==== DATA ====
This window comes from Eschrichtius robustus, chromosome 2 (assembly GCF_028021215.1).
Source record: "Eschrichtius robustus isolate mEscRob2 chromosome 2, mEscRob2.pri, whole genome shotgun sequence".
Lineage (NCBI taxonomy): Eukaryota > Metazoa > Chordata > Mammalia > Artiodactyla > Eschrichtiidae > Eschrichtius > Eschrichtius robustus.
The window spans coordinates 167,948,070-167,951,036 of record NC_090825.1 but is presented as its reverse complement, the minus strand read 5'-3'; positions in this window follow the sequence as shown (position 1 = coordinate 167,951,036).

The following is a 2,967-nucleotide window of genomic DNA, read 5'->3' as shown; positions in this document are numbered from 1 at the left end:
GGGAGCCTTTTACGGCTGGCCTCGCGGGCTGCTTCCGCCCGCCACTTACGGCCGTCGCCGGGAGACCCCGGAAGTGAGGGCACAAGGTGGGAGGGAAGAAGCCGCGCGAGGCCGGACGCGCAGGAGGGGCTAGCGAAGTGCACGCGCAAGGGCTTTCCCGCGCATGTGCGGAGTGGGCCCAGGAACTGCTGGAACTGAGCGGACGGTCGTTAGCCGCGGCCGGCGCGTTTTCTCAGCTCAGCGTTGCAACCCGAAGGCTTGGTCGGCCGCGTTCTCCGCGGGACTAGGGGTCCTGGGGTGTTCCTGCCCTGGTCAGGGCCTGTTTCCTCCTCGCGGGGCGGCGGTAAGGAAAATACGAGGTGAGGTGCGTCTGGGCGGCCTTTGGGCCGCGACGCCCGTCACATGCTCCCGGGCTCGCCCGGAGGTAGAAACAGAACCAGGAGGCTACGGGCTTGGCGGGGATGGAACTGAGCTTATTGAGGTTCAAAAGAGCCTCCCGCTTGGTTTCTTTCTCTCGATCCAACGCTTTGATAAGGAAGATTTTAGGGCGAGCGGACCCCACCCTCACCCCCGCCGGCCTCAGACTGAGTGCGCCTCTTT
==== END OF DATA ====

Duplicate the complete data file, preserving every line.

This window comes from Eschrichtius robustus, chromosome 2 (assembly GCF_028021215.1).
Source record: "Eschrichtius robustus isolate mEscRob2 chromosome 2, mEscRob2.pri, whole genome shotgun sequence".
Lineage (NCBI taxonomy): Eukaryota > Metazoa > Chordata > Mammalia > Artiodactyla > Eschrichtiidae > Eschrichtius > Eschrichtius robustus.
The window spans coordinates 167,948,070-167,951,036 of record NC_090825.1 but is presented as its reverse complement, the minus strand read 5'-3'; positions in this window follow the sequence as shown (position 1 = coordinate 167,951,036).

The following is a 2,967-nucleotide window of genomic DNA, read 5'->3' as shown; positions in this document are numbered from 1 at the left end:
GGGAGCCTTTTACGGCTGGCCTCGCGGGCTGCTTCCGCCCGCCACTTACGGCCGTCGCCGGGAGACCCCGGAAGTGAGGGCACAAGGTGGGAGGGAAGAAGCCGCGCGAGGCCGGACGCGCAGGAGGGGCTAGCGAAGTGCACGCGCAAGGGCTTTCCCGCGCATGTGCGGAGTGGGCCCAGGAACTGCTGGAACTGAGCGGACGGTCGTTAGCCGCGGCCGGCGCGTTTTCTCAGCTCAGCGTTGCAACCCGAAGGCTTGGTCGGCCGCGTTCTCCGCGGGACTAGGGGTCCTGGGGTGTTCCTGCCCTGGTCAGGGCCTGTTTCCTCCTCGCGGGGCGGCGGTAAGGAAAATACGAGGTGAGGTGCGTCTGGGCGGCCTTTGGGCCGCGACGCCCGTCACATGCTCCCGGGCTCGCCCGGAGGTAGAAACAGAACCAGGAGGCTACGGGCTTGGCGGGGATGGAACTGAGCTTATTGAGGTTCAAAAGAGCCTCCCGCTTGGTTTCTTTCTCTCGATCCAACGCTTTGATAAGGAAGATTTTAGGGCGAGCGGACCCCACCCTCACCCCCGCCGGCCTCAGACTGAGTGCGCCTCTTT